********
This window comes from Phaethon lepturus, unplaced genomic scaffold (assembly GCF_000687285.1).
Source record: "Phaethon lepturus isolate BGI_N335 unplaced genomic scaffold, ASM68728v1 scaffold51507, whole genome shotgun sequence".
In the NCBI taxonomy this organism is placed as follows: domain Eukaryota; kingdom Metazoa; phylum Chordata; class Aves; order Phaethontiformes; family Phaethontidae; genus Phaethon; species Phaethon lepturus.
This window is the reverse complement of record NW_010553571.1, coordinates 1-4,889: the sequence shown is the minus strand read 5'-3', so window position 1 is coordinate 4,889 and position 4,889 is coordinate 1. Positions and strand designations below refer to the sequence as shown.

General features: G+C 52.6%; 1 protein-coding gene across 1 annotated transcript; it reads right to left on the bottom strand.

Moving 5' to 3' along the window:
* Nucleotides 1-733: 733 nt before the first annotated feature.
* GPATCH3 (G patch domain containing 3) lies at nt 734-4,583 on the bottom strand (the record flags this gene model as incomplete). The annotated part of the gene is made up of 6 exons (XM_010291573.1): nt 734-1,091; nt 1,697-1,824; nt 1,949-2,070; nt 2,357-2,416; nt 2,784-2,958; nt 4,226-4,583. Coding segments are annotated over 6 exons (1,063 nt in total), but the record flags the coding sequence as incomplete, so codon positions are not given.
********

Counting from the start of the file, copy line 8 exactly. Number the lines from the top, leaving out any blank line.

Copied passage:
* GPATCH3 (G patch domain containing 3) lies at nt 734-4,583 on the bottom strand (the record flags this gene model as incomplete). The annotated part of the gene is made up of 6 exons (XM_010291573.1): nt 734-1,091; nt 1,697-1,824; nt 1,949-2,070; nt 2,357-2,416; nt 2,784-2,958; nt 4,226-4,583. Coding segments are annotated over 6 exons (1,063 nt in total), but the record flags the coding sequence as incomplete, so codon positions are not given.